Magical Winter Lights Promises a Different Kind of Holiday Festival
The inaugural Magical Winter Lights lantern festival is huge. Like ginormous. There are more than 100 lantern sets (more on that in a minute), a full carnival, a large food court and a busy schedule of live performances. The lantern displays, each a replica of a famous landmark from around the world, are spread over more than nine acres; the carnival over another 200,000 square feet and the dinosaurs dot an immense wooded area. (Oh, did we forget to mention the dinosaurs?)
Some $10 million is being poured into the festival, one of fewer than ten that will take place in the United States this year. It all seems highly ambitious. “It is,” laughs producer Yusi An of People Generation Global Communications. “I didn't want to take baby steps. Lantern festivals have to be large scale otherwise you don't see the beauty of them. When people hear about a lantern festival, they think of the small lanterns hanging outside Chinese restaurants.”
These aren't like that. They're towering constructions, more like over-sized movie sets, carefully constructed in China to about 80 percent completion and then shipped to Houston for final assembly. Some 70 lantern artists from all over China have been in Houston for the last month, putting the final touches on the festival structures.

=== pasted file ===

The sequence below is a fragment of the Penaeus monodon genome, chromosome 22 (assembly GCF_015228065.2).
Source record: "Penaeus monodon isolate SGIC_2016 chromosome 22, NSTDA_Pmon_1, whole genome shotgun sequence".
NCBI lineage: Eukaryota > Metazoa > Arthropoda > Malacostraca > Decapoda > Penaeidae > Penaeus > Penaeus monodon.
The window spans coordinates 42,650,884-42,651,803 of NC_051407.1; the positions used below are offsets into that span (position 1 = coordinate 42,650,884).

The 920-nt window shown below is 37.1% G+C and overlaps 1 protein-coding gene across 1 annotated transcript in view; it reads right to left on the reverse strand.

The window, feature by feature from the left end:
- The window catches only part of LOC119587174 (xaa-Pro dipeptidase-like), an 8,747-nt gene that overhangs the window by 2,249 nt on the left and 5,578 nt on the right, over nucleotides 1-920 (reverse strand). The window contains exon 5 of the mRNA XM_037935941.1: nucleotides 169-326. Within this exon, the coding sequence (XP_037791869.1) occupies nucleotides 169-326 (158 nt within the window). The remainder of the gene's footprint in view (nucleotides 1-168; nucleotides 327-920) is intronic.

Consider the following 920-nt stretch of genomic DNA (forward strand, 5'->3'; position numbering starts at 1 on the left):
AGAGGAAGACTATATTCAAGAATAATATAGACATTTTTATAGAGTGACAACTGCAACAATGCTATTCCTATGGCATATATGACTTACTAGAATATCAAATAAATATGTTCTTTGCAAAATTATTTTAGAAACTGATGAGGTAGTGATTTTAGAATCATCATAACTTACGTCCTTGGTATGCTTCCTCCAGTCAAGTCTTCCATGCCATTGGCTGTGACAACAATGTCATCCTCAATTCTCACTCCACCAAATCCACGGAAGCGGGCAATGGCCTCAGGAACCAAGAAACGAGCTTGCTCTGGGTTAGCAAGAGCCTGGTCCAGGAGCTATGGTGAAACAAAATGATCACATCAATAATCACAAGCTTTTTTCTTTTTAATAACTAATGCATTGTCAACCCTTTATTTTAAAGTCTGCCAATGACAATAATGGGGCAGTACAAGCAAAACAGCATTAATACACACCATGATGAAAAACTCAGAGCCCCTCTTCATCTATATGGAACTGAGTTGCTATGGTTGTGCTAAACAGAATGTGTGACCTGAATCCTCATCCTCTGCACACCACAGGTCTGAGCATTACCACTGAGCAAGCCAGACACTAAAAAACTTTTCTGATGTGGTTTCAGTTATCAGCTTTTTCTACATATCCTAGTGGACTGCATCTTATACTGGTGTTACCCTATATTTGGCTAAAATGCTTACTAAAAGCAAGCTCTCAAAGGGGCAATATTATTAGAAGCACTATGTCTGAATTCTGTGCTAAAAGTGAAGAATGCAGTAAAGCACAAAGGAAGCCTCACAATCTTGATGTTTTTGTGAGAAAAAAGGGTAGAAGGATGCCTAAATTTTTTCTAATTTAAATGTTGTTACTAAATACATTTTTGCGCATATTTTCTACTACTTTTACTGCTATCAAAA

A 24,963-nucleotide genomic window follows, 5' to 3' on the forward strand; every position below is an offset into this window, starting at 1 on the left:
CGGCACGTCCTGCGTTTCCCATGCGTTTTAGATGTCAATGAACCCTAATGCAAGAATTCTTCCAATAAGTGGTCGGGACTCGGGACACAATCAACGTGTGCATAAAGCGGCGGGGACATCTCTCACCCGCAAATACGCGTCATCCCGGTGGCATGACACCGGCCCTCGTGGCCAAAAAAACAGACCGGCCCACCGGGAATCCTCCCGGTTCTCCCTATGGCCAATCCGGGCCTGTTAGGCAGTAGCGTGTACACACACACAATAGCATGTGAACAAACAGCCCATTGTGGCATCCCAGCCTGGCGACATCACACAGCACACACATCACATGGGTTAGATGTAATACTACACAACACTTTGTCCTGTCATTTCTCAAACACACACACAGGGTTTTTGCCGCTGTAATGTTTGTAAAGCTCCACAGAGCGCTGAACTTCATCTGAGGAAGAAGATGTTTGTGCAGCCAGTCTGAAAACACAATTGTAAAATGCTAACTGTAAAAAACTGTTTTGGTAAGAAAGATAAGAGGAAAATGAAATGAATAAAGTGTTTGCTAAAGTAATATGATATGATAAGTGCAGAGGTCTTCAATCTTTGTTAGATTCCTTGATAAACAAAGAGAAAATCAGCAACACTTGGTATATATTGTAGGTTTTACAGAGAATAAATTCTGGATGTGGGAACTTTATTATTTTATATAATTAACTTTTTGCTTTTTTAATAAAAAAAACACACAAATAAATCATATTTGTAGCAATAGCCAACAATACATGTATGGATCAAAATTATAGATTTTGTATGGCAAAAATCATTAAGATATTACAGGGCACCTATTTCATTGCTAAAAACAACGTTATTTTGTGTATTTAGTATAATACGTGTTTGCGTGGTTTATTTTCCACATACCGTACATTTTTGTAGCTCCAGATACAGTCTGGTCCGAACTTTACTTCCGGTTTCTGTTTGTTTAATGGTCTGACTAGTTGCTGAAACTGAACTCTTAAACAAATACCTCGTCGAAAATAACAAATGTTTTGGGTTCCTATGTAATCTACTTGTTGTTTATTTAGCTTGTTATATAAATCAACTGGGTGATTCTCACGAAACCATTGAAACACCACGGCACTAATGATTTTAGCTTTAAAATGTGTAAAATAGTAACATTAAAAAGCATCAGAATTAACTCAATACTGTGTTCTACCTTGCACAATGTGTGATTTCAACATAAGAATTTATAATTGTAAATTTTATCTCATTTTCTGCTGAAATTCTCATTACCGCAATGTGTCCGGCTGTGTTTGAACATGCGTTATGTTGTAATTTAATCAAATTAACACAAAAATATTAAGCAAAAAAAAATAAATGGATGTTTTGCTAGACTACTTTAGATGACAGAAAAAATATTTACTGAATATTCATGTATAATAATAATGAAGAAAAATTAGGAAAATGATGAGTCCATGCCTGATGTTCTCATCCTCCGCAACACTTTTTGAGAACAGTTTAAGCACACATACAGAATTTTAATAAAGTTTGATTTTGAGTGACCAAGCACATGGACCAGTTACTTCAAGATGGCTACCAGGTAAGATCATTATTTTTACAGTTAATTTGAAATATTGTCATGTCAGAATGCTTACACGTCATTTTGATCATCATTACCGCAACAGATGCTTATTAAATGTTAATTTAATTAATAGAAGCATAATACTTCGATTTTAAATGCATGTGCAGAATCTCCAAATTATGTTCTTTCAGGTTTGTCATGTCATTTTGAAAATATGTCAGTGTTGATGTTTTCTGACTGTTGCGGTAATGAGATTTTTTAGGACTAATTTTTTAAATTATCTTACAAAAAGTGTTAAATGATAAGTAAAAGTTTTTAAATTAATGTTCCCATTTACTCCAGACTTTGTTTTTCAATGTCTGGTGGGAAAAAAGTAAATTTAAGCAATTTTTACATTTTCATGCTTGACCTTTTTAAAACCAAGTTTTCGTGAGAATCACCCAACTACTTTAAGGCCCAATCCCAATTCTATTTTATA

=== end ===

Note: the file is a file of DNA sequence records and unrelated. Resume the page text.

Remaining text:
"Of course, the technology has improved so much over the last 20 years, they're able to do some amazing things."
An's family is from Zigong, China, which is known as the Lantern Town in the South Kingdom. (The city's also famous for the dinosaur finds uncovered there, hence the dinos in the festival.) She grew up attending the annual festivals. She's been living in the United States for the last five years. Given Houston's culturally diverse population and mild winter weather, she decided the city would be perfect for an outdoor Chinese lantern festival festival.
“My goal is to bring a new holiday tradition to Houston. I want Houston to enjoy a new kind of light festival.”
The Eiffel Tower, Mayan pyramids and Roman Colosseum are among the landmarks seen at the festival. “Of course, we have something especially for Houstonians. We have the Houston Live Stock and Rodeo, the space shuttle and the sports teams. We're also recreating the [Gerald D. Hines] Waterwall.
“People have started noticing the construction when they drive by. An Indian family stopped by the other day. They saw the Taj Majal being built and they were excited about a festival that would have a part of their culture.”
5 to 10 p.m. Mondays, Tuesdays, Wednesdays and Thursdays; 1 to 11 p.m. Fridays and Saturdays; 1 to 10 p.m. Sundays. Through January 10, 2016. Sam Houston Race Park, 7575 North Sam Houston Parkway West. For information, visit magicalwinterlights.com. $16 to $27.
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